Many Americans adults love to get the next best supplement that will help improve their lives. Whether that’s a new vitamin to help their eyesight, or an easy fix to lose weight, people can’t get enough. Many are even willing to accept the potential health hazards that can go along with these products. However, even though Americans love their supplements and additives, it becomes a sticky subject when it comes to youth. In recent news, energy drink spinoffs are targeting gamers with a new alternative to traditional energy drinks. However, by virtue of going after gamers their target market contains a large portion of kids under eighteen.

Let’s face it; energy drinks with lots of caffeine and sugar are bad for you. That’s what kids are taught in school and what their parents probably reinforce. Large amounts of caffeine have been linked to slowed brain development, bad sleep patterns, and irregular heart rate in children. In the culture surrounding gamers though, energy drinks maintain a strong foothold, even to the degree of special flavors like Mountain Dew Game Fuel specifically targeting them.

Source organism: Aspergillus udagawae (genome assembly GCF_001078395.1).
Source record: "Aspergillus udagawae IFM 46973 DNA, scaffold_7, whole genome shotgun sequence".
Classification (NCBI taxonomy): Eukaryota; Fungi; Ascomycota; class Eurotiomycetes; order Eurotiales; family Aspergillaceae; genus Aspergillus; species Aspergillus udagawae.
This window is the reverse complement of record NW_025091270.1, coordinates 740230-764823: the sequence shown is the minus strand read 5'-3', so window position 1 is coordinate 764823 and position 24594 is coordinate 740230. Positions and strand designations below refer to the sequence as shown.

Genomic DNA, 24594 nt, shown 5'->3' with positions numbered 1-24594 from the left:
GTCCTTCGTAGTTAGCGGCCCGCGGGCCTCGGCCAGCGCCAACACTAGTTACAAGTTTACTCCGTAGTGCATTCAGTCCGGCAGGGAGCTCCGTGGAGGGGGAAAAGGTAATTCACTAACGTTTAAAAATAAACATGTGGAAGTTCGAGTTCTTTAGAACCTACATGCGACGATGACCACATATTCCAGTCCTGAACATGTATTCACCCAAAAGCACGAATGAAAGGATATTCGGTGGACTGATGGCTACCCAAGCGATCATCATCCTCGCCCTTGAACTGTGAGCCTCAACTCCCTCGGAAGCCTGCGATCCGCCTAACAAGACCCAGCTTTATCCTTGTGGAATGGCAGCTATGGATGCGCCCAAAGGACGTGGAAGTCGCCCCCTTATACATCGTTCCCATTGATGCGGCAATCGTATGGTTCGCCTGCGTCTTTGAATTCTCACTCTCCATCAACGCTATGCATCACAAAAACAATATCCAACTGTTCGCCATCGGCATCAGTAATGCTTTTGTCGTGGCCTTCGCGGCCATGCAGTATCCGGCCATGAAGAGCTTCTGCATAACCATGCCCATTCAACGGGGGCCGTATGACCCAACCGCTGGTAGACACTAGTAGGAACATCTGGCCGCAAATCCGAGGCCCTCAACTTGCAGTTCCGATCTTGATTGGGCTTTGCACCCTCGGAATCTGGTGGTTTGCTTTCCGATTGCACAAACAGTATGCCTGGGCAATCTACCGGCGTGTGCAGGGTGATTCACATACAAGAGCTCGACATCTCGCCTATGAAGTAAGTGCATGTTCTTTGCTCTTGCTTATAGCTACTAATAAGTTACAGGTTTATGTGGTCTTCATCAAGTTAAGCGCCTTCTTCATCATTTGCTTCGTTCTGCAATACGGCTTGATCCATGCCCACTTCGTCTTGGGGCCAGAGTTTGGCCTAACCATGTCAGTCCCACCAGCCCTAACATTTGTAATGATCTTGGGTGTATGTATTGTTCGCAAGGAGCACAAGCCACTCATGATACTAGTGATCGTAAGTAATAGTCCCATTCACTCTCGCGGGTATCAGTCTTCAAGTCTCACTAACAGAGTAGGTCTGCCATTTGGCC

One of the two companies, G Fuel, markets itself as a secret sauce to help enhance focus and endurance. Its main advertising point is that its drinks are sugar free and vitamin infused. Sounds great, right? Well G Fuel forgot to mention that it has more caffeine than both Monster and Red bull, a staggering 150 milligrams in 12 oz. (for reference a cup of coffee has 95 milligrams in 12 oz.) They have successfully sidestepped sugar as America’s enemy number 1 in food, but the new path isn’t better. As mentioned earlier, the caffeine context proves just as hazardous as sugar it its own right.

It seems as if the FDA needs to pass some sort of restriction towards today’s young buyers. Earlier this year a report from congress scrutinized energy drink producers for their “recklessness” Previously, major energy drink companies have agreed to stop marketing to kids under twelve years old due to negative health effects. Is this enough though? Adolescent medicine specialists have said many parents don’t truly understand the adverse effects of these drinks and therefore it is up to the FDA, or even congress, to help regulate. Or perhaps we could sit back and let the targeting of kids continue for a nice profit.

Thursday, April 23, 2015

UNC Faces Lawsuit for Guiding Student-Athletes to Be Just Athletes